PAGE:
A hybrid snipe Gallinago gallinago x G-media found in the wild
2015 (English)In: Journal of Ornithology = Journal fur Ornithologie, ISSN 0021-8375, E-ISSN 1439-0361, Vol. 156, no 3, 819-827 p.Article in journal (Refereed) Published
A hybrid snipe male was observed and caught in 2009 in the Norwegian mountains. We report behaviour, vocalizations, morphology, and genetic data for this bird. Mitochondrial and nuclear DNA sequences revealed that the hybrid had a great snipe mother and a common snipe father. The hybrid was intermediate in most measured morphometric traits and showed some intermediate plumage characteristics. The behaviour was similar to that of a great snipe-it displayed and vocalised at a great snipe lek for more than a week. The song was somewhat reminiscent of a great snipe's, but lacked the frequency-modulated whistles that are part of the great snipe song, consisting of more rapid click notes of a narrower frequency spectrum. This is the only putative hybrid that we have found among the more than 4,400 adult individuals we have examined between 1986 and 2014 at great snipe leks in Norway, Sweden, Poland, and Estonia. Common snipes invariably occur near these sites. Reports on putative hybrids among snipe species are very rare, and we question the validity of previous claims. This is the first where the parental origins-and, indeed, the hybrid status-have been unequivocally determined. We speculate on how a great snipe female, known for being extremely choosy about mating, came to mate with a common snipe male. We also note that, although perhaps behaviourally more likely, physical constraints on chick development (caused by the smaller egg size of the common snipe and larger body size of the great snipe) might prevent any successful male great snipe x female common snipe hybridisation-a possible example of an unidirectional post-zygotic barrier.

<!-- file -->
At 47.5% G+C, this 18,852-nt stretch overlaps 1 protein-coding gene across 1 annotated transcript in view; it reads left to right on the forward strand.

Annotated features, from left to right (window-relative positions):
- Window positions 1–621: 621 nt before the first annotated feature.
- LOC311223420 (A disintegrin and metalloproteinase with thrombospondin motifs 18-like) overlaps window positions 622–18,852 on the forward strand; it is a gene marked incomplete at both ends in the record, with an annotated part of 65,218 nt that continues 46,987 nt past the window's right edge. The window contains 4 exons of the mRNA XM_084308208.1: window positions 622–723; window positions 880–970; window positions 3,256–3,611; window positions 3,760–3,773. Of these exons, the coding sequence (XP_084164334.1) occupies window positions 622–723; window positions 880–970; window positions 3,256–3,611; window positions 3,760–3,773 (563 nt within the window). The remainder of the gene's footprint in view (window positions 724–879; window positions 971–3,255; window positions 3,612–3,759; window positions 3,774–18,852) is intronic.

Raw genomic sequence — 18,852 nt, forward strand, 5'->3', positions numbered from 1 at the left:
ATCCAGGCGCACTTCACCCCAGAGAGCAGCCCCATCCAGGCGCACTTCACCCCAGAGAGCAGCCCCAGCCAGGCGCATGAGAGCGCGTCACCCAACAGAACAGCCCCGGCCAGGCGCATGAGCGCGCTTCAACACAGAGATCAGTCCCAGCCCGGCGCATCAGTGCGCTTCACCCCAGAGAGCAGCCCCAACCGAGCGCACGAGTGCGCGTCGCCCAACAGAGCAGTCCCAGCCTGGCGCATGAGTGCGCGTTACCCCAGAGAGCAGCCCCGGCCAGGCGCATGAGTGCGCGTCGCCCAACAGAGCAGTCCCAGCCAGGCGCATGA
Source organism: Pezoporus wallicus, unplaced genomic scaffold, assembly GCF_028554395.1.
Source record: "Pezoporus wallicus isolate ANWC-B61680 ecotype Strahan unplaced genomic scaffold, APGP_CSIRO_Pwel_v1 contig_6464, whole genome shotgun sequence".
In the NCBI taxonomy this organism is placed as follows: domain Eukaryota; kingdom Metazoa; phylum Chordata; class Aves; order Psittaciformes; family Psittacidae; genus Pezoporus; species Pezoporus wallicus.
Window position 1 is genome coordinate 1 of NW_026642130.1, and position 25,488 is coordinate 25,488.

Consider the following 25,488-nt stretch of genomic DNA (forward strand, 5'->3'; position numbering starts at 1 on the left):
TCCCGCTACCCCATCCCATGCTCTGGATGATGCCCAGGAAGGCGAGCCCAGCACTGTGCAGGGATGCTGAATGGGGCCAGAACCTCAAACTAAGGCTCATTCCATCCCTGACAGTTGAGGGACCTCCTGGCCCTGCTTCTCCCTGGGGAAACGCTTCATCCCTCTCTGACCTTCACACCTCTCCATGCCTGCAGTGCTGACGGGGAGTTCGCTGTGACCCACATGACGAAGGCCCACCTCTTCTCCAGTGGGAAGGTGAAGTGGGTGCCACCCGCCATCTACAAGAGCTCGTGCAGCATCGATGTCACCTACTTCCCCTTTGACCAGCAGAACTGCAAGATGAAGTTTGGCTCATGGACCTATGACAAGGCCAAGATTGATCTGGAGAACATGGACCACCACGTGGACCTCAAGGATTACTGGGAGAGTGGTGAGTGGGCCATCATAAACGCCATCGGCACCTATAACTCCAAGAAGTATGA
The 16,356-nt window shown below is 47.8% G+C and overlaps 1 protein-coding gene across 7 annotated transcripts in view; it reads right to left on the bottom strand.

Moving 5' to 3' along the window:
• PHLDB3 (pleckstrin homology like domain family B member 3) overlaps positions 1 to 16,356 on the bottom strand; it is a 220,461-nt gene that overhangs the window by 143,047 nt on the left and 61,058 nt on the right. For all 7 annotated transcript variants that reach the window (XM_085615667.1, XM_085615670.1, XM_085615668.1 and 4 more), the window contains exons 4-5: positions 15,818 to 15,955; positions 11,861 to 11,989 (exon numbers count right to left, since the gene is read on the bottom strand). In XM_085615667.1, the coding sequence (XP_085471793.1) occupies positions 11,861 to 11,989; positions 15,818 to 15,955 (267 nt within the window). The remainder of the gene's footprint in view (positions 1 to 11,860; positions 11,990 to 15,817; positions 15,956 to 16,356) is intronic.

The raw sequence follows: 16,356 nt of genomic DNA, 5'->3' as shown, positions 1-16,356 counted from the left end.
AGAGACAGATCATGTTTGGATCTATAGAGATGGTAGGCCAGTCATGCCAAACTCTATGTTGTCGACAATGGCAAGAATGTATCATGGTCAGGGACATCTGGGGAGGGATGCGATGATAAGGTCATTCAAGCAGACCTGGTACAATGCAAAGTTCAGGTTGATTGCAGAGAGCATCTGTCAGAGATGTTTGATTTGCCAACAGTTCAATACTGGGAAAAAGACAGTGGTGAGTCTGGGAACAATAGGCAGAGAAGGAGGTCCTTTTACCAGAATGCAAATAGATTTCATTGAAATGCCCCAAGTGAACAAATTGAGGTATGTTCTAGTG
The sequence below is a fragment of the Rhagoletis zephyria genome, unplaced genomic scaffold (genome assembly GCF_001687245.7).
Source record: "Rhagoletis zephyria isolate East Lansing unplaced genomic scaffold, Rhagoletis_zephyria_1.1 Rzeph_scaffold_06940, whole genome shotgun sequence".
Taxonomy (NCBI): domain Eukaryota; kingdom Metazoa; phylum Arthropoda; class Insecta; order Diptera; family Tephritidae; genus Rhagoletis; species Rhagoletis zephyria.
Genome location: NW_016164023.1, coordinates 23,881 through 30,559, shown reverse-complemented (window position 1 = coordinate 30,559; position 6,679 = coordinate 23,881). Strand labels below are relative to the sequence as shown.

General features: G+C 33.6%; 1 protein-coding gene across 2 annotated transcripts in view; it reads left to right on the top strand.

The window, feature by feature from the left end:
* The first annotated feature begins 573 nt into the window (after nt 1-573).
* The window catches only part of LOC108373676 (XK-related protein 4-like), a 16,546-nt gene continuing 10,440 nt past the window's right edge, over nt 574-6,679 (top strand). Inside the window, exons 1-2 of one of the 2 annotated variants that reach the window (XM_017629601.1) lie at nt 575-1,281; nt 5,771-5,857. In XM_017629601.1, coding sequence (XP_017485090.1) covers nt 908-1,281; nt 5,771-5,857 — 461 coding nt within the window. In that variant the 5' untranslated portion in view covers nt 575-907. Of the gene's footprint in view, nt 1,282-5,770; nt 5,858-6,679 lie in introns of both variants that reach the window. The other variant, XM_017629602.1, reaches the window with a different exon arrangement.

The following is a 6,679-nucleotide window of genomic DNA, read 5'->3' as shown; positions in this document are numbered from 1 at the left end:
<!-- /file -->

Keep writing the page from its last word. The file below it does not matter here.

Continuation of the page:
Place, publisher, year, edition, pages
2015. Vol. 156, no 3, 819-827 p.
Snipe, Hybrid, Behaviour, Morphometrics, Song, Post zygotic isolation
IdentifiersURN: urn:nbn:se:uu:diva-258322DOI: 10.1007/s10336-015-1154-0ISI: 000356447100026OAI: oai:DiVA.org:uu-258322DiVA: diva2:841900
FunderSwedish Research Council